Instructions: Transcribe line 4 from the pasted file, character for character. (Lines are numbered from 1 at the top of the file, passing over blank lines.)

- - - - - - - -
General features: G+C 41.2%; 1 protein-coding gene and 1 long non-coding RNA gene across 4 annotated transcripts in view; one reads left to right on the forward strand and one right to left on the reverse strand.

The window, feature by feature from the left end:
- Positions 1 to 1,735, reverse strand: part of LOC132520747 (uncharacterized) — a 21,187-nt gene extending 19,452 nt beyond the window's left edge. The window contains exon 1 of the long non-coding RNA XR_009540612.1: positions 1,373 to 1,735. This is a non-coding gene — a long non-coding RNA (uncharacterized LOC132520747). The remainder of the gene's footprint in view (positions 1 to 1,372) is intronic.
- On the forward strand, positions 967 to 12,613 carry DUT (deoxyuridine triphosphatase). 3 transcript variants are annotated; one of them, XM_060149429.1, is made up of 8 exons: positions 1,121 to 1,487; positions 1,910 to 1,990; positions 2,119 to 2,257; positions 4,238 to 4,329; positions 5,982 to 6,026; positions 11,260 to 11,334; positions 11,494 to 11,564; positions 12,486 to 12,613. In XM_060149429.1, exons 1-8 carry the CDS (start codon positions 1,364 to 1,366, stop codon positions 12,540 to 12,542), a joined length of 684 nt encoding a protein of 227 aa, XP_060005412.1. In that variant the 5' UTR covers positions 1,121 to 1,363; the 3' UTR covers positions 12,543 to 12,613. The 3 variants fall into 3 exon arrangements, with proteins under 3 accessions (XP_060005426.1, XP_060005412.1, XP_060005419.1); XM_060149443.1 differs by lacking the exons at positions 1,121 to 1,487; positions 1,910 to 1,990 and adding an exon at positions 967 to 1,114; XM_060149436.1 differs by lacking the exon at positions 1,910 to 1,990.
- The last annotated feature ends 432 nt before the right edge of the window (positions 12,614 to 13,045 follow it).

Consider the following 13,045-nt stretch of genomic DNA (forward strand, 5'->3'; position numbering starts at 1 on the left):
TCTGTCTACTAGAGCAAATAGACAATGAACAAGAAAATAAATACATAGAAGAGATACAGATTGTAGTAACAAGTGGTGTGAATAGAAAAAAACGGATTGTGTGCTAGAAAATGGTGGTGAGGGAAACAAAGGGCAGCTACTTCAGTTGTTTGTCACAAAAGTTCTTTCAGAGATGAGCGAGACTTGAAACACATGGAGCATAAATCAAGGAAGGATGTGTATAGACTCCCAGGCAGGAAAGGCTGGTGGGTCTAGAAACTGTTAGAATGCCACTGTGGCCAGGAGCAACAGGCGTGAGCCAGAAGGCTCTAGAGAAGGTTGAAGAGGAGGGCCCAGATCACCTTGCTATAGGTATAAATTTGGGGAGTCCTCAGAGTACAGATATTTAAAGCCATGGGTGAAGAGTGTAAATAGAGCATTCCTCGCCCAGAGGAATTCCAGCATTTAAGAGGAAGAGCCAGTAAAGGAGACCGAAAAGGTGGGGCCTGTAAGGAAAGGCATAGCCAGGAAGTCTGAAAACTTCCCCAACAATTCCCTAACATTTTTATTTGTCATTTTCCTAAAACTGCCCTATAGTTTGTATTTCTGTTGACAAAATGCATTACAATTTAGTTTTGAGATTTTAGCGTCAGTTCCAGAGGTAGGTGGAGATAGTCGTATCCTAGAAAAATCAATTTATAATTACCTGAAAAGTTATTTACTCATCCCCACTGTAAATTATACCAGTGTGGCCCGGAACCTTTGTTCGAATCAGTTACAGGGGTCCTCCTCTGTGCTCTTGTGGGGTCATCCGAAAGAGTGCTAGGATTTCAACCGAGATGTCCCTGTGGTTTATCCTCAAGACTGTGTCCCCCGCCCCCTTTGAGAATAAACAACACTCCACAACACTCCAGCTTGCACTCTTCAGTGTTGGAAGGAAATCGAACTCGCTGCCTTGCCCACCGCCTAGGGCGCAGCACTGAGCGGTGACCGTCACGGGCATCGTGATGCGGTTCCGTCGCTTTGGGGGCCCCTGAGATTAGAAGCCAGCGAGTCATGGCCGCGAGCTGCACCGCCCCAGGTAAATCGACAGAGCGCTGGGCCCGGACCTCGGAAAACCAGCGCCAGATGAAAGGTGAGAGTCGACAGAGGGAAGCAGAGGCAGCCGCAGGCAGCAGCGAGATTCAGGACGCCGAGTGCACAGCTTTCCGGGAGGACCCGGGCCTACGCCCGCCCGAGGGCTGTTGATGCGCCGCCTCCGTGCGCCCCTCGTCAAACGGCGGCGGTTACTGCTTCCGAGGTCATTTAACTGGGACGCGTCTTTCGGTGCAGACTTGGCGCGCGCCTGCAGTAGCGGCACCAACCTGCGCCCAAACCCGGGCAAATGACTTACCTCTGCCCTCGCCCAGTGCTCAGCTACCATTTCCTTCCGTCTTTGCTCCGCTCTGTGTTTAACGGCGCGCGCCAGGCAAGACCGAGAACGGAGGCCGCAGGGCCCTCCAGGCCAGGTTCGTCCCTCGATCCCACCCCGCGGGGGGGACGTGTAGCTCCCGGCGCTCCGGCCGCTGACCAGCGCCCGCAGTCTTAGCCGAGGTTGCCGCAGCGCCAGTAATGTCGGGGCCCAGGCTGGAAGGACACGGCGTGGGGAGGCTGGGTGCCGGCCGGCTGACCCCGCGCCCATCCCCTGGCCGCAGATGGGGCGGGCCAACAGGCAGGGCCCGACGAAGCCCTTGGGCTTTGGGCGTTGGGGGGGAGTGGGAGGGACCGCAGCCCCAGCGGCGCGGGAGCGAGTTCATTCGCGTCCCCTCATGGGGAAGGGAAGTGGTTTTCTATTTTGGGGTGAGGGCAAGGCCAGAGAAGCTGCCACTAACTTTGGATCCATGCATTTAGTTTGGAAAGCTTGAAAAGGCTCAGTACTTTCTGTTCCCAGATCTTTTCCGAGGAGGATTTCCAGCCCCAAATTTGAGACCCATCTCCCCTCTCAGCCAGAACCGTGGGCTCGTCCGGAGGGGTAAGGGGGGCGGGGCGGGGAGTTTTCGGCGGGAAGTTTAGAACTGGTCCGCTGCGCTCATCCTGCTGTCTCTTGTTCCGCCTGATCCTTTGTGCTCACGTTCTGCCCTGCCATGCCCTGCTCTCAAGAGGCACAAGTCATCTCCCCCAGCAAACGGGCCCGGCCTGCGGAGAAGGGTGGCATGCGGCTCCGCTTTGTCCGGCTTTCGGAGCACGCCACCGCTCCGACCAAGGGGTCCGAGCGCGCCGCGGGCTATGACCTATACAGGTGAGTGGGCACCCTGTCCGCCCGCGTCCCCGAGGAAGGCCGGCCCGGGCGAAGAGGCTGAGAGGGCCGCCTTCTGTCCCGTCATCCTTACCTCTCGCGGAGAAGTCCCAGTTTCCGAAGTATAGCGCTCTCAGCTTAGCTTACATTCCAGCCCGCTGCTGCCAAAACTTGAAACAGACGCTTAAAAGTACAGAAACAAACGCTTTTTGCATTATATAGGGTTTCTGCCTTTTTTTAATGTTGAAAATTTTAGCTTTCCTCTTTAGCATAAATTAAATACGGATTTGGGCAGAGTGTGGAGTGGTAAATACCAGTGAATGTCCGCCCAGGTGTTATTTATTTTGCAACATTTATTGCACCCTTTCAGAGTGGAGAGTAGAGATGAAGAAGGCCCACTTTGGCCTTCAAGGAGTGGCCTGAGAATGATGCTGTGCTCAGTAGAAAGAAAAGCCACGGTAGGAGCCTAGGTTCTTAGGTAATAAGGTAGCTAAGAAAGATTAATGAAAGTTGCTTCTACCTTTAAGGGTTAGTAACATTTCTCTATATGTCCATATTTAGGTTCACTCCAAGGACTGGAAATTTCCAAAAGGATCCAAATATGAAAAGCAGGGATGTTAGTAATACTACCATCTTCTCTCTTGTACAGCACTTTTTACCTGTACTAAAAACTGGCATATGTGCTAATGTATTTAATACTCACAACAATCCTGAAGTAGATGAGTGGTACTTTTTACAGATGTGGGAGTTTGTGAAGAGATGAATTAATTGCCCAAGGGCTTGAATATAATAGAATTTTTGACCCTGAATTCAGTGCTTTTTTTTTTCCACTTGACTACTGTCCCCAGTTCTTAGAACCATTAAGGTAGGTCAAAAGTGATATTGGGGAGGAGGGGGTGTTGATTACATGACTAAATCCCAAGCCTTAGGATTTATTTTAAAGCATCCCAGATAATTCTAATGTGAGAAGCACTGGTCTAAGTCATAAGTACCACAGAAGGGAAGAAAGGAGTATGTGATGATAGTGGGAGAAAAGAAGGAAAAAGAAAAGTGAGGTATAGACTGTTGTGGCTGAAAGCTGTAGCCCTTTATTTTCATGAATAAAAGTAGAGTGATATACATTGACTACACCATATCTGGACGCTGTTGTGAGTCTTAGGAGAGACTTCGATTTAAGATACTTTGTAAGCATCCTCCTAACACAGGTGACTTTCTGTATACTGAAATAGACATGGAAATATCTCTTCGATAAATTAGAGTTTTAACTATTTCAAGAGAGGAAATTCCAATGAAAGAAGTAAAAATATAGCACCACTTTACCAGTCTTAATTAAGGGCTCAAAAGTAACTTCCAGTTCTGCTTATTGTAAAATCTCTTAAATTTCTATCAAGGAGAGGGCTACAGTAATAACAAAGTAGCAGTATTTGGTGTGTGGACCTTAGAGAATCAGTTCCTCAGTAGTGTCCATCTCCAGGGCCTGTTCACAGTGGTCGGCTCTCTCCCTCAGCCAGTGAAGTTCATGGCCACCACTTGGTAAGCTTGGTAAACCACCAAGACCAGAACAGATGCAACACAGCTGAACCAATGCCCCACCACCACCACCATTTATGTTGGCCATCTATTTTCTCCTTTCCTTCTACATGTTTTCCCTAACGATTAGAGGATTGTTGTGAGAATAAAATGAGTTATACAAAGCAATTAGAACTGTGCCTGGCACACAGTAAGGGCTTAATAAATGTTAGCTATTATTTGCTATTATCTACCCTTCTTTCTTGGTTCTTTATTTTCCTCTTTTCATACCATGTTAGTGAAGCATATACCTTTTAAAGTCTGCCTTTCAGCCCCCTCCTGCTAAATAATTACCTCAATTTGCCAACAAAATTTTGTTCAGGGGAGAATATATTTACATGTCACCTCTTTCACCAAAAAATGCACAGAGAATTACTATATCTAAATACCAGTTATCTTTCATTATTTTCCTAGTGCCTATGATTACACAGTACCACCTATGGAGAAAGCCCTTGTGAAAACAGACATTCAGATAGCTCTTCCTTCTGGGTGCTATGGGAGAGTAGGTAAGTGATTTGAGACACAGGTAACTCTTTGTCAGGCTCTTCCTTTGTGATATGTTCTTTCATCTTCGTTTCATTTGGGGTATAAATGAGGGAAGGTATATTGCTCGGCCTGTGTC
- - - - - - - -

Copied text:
- On the forward strand, positions 967 to 12,613 carry DUT (deoxyuridine triphosphatase). 3 transcript variants are annotated; one of them, XM_060149429.1, is made up of 8 exons: positions 1,121 to 1,487; positions 1,910 to 1,990; positions 2,119 to 2,257; positions 4,238 to 4,329; positions 5,982 to 6,026; positions 11,260 to 11,334; positions 11,494 to 11,564; positions 12,486 to 12,613. In XM_060149429.1, exons 1-8 carry the CDS (start codon positions 1,364 to 1,366, stop codon positions 12,540 to 12,542), a joined length of 684 nt encoding a protein of 227 aa, XP_060005412.1. In that variant the 5' UTR covers positions 1,121 to 1,363; the 3' UTR covers positions 12,543 to 12,613. The 3 variants fall into 3 exon arrangements, with proteins under 3 accessions (XP_060005426.1, XP_060005412.1, XP_060005419.1); XM_060149443.1 differs by lacking the exons at positions 1,121 to 1,487; positions 1,910 to 1,990 and adding an exon at positions 967 to 1,114; XM_060149436.1 differs by lacking the exon at positions 1,910 to 1,990.